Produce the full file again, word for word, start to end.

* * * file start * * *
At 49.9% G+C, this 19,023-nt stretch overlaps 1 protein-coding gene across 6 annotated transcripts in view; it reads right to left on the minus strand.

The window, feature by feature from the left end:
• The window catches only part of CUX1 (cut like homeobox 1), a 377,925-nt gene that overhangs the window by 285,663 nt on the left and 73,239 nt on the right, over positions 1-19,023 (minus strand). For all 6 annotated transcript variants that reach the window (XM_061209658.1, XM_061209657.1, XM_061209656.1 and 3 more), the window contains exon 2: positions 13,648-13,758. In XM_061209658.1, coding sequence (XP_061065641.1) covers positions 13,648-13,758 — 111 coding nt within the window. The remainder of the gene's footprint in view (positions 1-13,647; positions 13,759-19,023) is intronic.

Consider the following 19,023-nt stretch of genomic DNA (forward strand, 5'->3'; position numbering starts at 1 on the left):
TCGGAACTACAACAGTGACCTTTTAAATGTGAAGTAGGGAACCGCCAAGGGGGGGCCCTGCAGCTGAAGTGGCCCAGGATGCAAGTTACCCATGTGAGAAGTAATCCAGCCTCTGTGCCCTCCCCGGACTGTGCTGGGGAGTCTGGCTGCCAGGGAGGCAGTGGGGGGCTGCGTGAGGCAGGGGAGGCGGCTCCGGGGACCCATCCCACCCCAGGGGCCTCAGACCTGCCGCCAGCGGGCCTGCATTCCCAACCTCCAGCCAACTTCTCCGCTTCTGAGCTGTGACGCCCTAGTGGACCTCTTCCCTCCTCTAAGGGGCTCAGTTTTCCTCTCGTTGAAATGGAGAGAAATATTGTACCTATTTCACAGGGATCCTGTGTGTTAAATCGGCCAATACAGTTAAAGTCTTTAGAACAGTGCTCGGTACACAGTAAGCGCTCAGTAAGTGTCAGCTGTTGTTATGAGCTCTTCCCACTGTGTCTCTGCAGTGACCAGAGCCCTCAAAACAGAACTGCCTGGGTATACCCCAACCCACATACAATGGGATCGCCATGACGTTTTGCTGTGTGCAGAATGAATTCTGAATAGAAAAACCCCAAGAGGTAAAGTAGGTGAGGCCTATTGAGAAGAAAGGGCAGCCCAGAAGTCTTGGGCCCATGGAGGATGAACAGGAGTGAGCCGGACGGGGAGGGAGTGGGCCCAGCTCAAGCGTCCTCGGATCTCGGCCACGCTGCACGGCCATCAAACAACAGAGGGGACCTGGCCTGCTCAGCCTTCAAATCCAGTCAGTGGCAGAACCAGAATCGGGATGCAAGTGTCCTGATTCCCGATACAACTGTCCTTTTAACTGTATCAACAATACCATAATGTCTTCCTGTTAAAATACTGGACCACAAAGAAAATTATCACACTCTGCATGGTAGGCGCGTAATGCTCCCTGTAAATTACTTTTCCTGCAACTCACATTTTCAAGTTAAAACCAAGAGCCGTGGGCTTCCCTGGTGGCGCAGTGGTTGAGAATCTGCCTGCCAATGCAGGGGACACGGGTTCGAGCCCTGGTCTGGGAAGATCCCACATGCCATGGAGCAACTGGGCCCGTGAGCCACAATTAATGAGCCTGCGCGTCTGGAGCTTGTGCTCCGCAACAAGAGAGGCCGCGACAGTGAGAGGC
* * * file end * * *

At 49.9% G+C, this 19,023-nt stretch overlaps 1 protein-coding gene across 6 annotated transcripts in view; it reads right to left on the minus strand.

The window, feature by feature from the left end:
• The window catches only part of CUX1 (cut like homeobox 1), a 377,925-nt gene that overhangs the window by 285,663 nt on the left and 73,239 nt on the right, over positions 1-19,023 (minus strand). For all 6 annotated transcript variants that reach the window (XM_061209658.1, XM_061209657.1, XM_061209656.1 and 3 more), the window contains exon 2: positions 13,648-13,758. In XM_061209658.1, coding sequence (XP_061065641.1) covers positions 13,648-13,758 — 111 coding nt within the window. The remainder of the gene's footprint in view (positions 1-13,647; positions 13,759-19,023) is intronic.

Consider the following 19,023-nt stretch of genomic DNA (forward strand, 5'->3'; position numbering starts at 1 on the left):
TCGGAACTACAACAGTGACCTTTTAAATGTGAAGTAGGGAACCGCCAAGGGGGGGCCCTGCAGCTGAAGTGGCCCAGGATGCAAGTTACCCATGTGAGAAGTAATCCAGCCTCTGTGCCCTCCCCGGACTGTGCTGGGGAGTCTGGCTGCCAGGGAGGCAGTGGGGGGCTGCGTGAGGCAGGGGAGGCGGCTCCGGGGACCCATCCCACCCCAGGGGCCTCAGACCTGCCGCCAGCGGGCCTGCATTCCCAACCTCCAGCCAACTTCTCCGCTTCTGAGCTGTGACGCCCTAGTGGACCTCTTCCCTCCTCTAAGGGGCTCAGTTTTCCTCTCGTTGAAATGGAGAGAAATATTGTACCTATTTCACAGGGATCCTGTGTGTTAAATCGGCCAATACAGTTAAAGTCTTTAGAACAGTGCTCGGTACACAGTAAGCGCTCAGTAAGTGTCAGCTGTTGTTATGAGCTCTTCCCACTGTGTCTCTGCAGTGACCAGAGCCCTCAAAACAGAACTGCCTGGGTATACCCCAACCCACATACAATGGGATCGCCATGACGTTTTGCTGTGTGCAGAATGAATTCTGAATAGAAAAACCCCAAGAGGTAAAGTAGGTGAGGCCTATTGAGAAGAAAGGGCAGCCCAGAAGTCTTGGGCCCATGGAGGATGAACAGGAGTGAGCCGGACGGGGAGGGAGTGGGCCCAGCTCAAGCGTCCTCGGATCTCGGCCACGCTGCACGGCCATCAAACAACAGAGGGGACCTGGCCTGCTCAGCCTTCAAATCCAGTCAGTGGCAGAACCAGAATCGGGATGCAAGTGTCCTGATTCCCGATACAACTGTCCTTTTAACTGTATCAACAATACCATAATGTCTTCCTGTTAAAATACTGGACCACAAAGAAAATTATCACACTCTGCATGGTAGGCGCGTAATGCTCCCTGTAAATTACTTTTCCTGCAACTCACATTTTCAAGTTAAAACCAAGAGCCGTGGGCTTCCCTGGTGGCGCAGTGGTTGAGAATCTGCCTGCCAATGCAGGGGACACGGGTTCGAGCCCTGGTCTGGGAAGATCCCACATGCCATGGAGCAACTGGGCCCGTGAGCCACAATTAATGAGCCTGCGCGTCTGGAGCTTGTGCTCCGCAACAAGAGAGGCCGCGACAGTGAGAGGC